Khato Civils overcomes Hurdles to Deliver Masama 100km


On Wednesday this week, on a sweltering winter  day at the Mmamashia treatment plant,  the long end of the Masama 100km water project, Khato Civils Executive Chairman Simbi  Phiri beamed with excitement  in front  of clicking cameras of journalists as he demonstrated passionately and proudly with bolts and flanges paraphernalia. 

The components are new arrivals. They were being brought to the site from various Johannesburg manufacturers on a daily basis  for the final touches of joining pipes and valves in the inlets  and water chambers of the 100km pipeline project ahead of pressure tests and flow of water along the 100km pipeline from Masama East and West aquifers, capable of pumping 64 mega liters of water per day.

About 11 000 of these pieces will be fitted in inlets and  valve chambers ahead of water testing  stage along the pipeline.

The  delivery of the final pieces of the jigsaw has caused a lot of excitement among Khato Civils as they are on track to complete the project within budget and on time.

Despite the project being hailed as a huge success story and model, it has not been without its own hurdles and frustrations, some threatening the company's reputation. The procurement of the bolts  and flanges was initially not on the list of the anticipated challenges, until the client, Water Utilities Corporation instructed the contractor to source the components from a local manufacturer, a Chinese owned company based in Palapye, and known as Seven Stars. It was a local empowerment initiative.

The decision to procure the pipe fitting components locally at first appeared convenient. Palapye is only two hours away, and it will be supporting local job creation.

However, the first month passed, then the second, and third month passed without any delivery of the bolts and flanges,  as the manufacturer, according to Khato Civils sources kept on promising to deliver “next week” every time a follow up was made.

According to Phiri, all these times, Khato's officers never stopped checking on the supplier, including driving to Palapye to make face to face follow up enquiries about the delivery of the components for an emergency water project.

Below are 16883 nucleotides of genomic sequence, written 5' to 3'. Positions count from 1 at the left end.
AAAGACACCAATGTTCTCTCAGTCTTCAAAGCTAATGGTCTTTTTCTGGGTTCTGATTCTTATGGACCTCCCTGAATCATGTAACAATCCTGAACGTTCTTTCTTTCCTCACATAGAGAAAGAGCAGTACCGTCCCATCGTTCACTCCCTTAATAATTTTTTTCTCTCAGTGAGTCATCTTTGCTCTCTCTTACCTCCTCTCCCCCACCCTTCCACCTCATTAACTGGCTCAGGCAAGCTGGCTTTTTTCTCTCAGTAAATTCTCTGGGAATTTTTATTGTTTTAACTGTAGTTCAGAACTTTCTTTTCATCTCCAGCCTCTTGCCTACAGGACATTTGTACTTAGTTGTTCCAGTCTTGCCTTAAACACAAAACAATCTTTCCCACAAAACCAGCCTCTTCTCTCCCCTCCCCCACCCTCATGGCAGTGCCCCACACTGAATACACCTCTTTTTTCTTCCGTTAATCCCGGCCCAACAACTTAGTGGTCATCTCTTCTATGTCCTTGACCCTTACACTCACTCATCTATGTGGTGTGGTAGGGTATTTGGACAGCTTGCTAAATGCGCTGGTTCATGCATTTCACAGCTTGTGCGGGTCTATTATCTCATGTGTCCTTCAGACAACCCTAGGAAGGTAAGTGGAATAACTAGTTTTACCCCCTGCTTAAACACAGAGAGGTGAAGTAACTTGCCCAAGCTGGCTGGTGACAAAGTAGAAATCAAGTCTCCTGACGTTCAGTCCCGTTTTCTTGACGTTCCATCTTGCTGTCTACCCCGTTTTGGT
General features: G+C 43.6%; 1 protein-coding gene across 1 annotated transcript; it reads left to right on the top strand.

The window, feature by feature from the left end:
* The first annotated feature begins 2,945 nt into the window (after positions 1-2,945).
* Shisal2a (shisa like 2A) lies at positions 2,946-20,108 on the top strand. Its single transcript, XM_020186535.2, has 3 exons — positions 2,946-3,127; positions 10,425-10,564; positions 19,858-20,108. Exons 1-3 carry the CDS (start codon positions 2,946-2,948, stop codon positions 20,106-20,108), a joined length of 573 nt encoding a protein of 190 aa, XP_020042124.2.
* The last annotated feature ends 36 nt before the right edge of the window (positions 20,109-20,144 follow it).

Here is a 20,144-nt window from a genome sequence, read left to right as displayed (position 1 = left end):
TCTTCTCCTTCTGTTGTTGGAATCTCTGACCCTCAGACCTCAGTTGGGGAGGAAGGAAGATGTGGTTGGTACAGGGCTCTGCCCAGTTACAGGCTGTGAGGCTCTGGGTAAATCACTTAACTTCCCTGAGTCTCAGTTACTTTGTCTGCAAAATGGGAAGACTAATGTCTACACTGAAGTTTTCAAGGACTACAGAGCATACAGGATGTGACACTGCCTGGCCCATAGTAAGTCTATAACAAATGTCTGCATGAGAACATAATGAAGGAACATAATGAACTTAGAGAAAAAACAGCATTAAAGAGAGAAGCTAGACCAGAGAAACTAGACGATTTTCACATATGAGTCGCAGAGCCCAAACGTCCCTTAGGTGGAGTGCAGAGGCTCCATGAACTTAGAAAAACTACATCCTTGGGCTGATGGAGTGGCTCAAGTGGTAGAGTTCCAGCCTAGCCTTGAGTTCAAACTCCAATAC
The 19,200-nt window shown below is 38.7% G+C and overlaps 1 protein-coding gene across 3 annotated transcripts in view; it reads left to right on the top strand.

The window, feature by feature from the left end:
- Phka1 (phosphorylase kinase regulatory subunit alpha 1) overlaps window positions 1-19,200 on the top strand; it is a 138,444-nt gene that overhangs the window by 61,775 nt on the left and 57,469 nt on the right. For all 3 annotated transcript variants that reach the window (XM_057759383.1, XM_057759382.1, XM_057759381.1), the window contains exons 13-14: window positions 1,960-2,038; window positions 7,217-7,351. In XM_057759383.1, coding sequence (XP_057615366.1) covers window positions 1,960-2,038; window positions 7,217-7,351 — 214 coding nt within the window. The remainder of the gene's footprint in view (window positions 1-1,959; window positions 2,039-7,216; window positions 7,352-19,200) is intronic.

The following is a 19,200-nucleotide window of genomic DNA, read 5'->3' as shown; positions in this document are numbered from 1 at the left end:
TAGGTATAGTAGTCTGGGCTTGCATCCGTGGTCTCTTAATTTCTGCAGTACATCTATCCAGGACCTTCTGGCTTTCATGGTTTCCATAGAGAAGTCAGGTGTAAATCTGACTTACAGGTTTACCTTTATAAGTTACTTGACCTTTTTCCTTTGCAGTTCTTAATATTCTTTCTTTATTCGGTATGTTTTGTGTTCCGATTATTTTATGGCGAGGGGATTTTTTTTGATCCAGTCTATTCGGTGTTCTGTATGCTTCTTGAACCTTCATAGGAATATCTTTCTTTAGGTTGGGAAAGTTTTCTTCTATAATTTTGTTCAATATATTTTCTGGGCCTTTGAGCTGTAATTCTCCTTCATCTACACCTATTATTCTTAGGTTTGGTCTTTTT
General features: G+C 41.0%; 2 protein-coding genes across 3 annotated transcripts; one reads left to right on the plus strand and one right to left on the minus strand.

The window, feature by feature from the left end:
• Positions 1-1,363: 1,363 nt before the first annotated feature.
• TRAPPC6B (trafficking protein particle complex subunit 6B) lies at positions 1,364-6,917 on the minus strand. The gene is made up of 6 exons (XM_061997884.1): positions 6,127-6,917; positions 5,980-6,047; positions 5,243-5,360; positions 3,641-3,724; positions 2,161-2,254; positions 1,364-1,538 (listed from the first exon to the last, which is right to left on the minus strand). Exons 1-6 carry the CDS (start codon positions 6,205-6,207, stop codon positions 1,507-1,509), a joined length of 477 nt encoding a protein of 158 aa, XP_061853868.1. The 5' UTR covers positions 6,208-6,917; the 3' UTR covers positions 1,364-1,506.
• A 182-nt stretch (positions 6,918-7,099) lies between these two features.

It was almost three months  when the Chinese manufacturer hit  Khato Civils with the heaviest blow of bad news; they were told the bolts and flanges can only be ready in September. That would have set the project completion back by a quarter  of a year. Phiri would not have it. He had to rescue the situation and quickly identified a couple of companies in Johannesburg among whom the jobs could be spread for speedy production. 

Phiri told journalists during the project media tour that the last four weeks him and his team only went to sleep at 4am every day as they daily monitored progress at the production sites. “We set up a nerve center , monitoring every aspect, and now they have started arriving  every day, and we are doing the finishing touches  now, but being told so late by that Palapye manufacturer that it wont be possible to help us was a blow, but here we are, we are finishing the project on time and within budget despite the shenanigans”.

Contending with a non performing manufacturer was not the only challenge Phiri and his team had to stare on the face. 

The execution of the 100km pipeline project, among others required sophisticated and high level engineering; a project engineer had to be fired as the project execution almost reached a dead-end, specifically at the Bokaa village bend, and  at the Metsi-botlhabe river crossing where pipe jerking engineering techniques had to be adopted against a large pond full of water, and then at Metsimotlhabe  river crossing which was flooding at the time.

That is where their chief engineer for the last 12 months  was fired as Khato Civils chairman Simbi Phiri  ensured that a solution  and not an excuse was found. The river was temporarily blocked and its flow diverted as the engineers performed pipe jerking through the river.

All in all  the project had not less than ten rivers/stream crossings as well as railway crossing, road crossings, all of which required inserting the water infrastructure underneath without causing damage to the railway,  roads or the river. 

Majority of the infrastructure such as the feeder tank, and chambers and river crossing  were built and completed amidst heavy rainfall as the project  coincided with out pours.

The contractor also had to get a waiver to be allowed to work night shifts in order to make up for down time caused by long delays of delivery of materials and equipment at the border,  as well as down time lost by key projects experts to covid19 preventative protocols like 14 day quarantine.

They also had to overcome pipes procurement challenges amidst COVID-19  restrictions when they pointed WUC to a South African manufacturer who could reliably supply the pipes as the original suppliers in Brazil and China could not be relied upon, while shipping costs from overseas had also quadrupled since covid19.

Upon arrival in the country in September, Phiri says he  also found that some of the information he was relying upon from his managers about the progress of the project was misleading as he upped the game to ensure that the progress was at par with the target set, hence the importance of company owners to be on site and up to date about their projects.

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